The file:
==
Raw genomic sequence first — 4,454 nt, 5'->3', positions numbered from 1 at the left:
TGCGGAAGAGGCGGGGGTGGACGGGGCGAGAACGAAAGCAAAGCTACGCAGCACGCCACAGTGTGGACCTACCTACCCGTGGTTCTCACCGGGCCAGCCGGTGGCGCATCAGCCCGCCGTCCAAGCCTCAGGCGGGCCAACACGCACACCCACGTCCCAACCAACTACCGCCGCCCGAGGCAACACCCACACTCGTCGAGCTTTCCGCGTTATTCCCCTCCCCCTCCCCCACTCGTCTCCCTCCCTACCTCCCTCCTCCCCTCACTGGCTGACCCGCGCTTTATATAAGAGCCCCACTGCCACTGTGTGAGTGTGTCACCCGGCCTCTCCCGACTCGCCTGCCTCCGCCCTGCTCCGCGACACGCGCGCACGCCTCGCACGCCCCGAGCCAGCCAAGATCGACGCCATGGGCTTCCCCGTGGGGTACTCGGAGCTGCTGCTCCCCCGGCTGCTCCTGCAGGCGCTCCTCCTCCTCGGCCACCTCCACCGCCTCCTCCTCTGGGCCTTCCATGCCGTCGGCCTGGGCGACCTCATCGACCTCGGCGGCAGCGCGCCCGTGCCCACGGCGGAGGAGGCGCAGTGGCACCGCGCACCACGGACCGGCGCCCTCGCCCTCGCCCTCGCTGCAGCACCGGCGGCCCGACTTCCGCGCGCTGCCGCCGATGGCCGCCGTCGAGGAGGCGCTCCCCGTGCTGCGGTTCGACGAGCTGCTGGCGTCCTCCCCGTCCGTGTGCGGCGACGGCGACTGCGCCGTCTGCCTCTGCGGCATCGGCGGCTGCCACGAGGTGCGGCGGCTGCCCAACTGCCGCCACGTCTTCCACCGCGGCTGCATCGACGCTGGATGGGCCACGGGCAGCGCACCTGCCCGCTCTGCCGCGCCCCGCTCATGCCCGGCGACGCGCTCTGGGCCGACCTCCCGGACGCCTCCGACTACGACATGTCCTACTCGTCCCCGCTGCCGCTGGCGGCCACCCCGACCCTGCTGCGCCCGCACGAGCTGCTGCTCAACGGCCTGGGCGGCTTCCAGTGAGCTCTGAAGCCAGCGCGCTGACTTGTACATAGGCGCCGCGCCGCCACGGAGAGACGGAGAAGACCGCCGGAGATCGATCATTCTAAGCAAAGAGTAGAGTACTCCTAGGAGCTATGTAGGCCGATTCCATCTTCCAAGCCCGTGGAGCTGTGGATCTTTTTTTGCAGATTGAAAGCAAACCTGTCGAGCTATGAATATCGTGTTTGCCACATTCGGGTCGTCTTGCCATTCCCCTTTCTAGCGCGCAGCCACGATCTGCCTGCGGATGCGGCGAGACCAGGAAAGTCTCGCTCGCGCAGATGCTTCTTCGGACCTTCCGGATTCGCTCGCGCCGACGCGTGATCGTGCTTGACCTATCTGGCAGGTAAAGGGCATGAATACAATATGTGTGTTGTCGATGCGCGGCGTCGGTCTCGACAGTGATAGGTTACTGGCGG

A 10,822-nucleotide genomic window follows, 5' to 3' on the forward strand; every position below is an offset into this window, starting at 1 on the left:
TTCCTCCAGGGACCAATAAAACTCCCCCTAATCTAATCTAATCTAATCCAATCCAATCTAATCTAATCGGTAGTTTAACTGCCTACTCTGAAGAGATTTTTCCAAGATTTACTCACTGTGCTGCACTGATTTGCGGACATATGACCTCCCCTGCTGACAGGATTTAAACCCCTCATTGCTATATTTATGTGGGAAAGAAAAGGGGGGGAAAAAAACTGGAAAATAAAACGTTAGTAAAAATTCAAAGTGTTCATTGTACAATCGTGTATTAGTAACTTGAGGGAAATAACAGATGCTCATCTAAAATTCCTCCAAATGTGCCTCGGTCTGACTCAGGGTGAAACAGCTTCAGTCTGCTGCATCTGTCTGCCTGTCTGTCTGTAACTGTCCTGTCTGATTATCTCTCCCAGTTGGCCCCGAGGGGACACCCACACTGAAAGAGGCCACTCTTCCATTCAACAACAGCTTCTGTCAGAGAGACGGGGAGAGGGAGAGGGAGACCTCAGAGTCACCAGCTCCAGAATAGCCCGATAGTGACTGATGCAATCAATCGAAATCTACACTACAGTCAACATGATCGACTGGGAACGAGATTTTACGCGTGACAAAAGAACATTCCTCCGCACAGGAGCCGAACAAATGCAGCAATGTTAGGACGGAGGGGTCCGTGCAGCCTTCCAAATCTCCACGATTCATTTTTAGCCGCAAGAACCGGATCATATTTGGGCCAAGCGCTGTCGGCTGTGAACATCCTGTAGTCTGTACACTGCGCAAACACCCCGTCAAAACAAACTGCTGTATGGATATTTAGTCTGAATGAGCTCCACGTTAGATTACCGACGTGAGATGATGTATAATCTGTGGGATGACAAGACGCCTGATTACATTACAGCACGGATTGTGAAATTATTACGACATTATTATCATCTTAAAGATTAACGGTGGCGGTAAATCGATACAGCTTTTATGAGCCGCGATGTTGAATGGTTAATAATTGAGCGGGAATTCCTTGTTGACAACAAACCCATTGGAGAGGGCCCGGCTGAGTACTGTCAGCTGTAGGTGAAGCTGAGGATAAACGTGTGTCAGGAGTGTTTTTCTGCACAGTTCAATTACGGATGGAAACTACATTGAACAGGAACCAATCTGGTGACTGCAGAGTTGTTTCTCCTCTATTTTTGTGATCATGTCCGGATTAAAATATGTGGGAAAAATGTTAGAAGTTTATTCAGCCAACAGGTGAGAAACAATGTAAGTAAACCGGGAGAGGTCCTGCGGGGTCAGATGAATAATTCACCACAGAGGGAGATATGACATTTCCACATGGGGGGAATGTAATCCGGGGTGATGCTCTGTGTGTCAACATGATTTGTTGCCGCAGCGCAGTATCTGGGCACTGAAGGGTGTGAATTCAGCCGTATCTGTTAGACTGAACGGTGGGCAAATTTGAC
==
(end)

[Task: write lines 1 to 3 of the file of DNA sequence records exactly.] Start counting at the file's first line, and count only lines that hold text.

Raw genomic sequence first — 4,454 nt, 5'->3', positions numbered from 1 at the left:
TGCGGAAGAGGCGGGGGTGGACGGGGCGAGAACGAAAGCAAAGCTACGCAGCACGCCACAGTGTGGACCTACCTACCCGTGGTTCTCACCGGGCCAGCCGGTGGCGCATCAGCCCGCCGTCCAAGCCTCAGGCGGGCCAACACGCACACCCACGTCCCAACCAACTACCGCCGCCCGAGGCAACACCCACACTCGTCGAGCTTTCCGCGTTATTCCCCTCCCCCTCCCCCACTCGTCTCCCTCCCTACCTCCCTCCTCCCCTCACTGGCTGACCCGCGCTTTATATAAGAGCCCCACTGCCACTGTGTGAGTGTGTCACCCGGCCTCTCCCGACTCGCCTGCCTCCGCCCTGCTCCGCGACACGCGCGCACGCCTCGCACGCCCCGAGCCAGCCAAGATCGACGCCATGGGCTTCCCCGTGGGGTACTCGGAGCTGCTGCTCCCCCGGCTGCTCCTGCAGGCGCTCCTCCTCCTCGGCCACCTCCACCGCCTCCTCCTCTGGGCCTTCCATGCCGTCGGCCTGGGCGACCTCATCGACCTCGGCGGCAGCGCGCCCGTGCCCACGGCGGAGGAGGCGCAGTGGCACCGCGCACCACGGACCGGCGCCCTCGCCCTCGCCCTCGCTGCAGCACCGGCGGCCCGACTTCCGCGCGCTGCCGCCGATGGCCGCCGTCGAGGAGGCGCTCCCCGTGCTGCGGTTCGACGAGCTGCTGGCGTCCTCCCCGTCCGTGTGCGGCGACGGCGACTGCGCCGTCTGCCTCTGCGGCATCGGCGGCTGCCACGAGGTGCGGCGGCTGCCCAACTGCCGCCACGTCTTCCACCGCGGCTGCATCGACGCTGGATGGGCCACGGGCAGCGCACCTGCCCGCTCTGCCGCGCCCCGCTCATGCCCGGCGACGCGCTCTGGGCCGACCTCCCGGACGCCTCCGACTACGACATGTCCTACTCGTCCCCGCTGCCGCTGGCGGCCACCCCGACCCTGCTGCGCCCGCACGAGCTGCTGCTCAACGGCCTGGGCGGCTTCCAGTGAGCTCTGAAGCCAGCGCGCTGACTTGTACATAGGCGCCGCGCCGCCACGGAGAGACGGAGAAGACCGCCGGAGATCGATCATTCTAAGCAAAGAGTAGAGTACTCCTAGGAGCTATGTAGGCCGATTCCATCTTCCAAGCCCGTGGAGCTGTGGATCTTTTTTTGCAGATTGAAAGCAAACCTGTCGAGCTATGAATATCGTGTTTGCCACATTCGGGTCGTCTTGCCATTCCCCTTTCTAGCGCGCAGCCACGATCTGCCTGCGGATGCGGCGAGACCAGGAAAGTCTCGCTCGCGCAGATGCTTCTTCGGACCTTCCGGATTCGCTCGCGCCGACGCGTGATCGTGCTTGACCTATCTGGCAGGTAAAGGGCATGAATACAATATGTGTGTTGTCGATGCGCGGCGTCGGTCTCGACAGTGATAGGTTACTGGCGG

A 10,822-nucleotide genomic window follows, 5' to 3' on the forward strand; every position below is an offset into this window, starting at 1 on the left: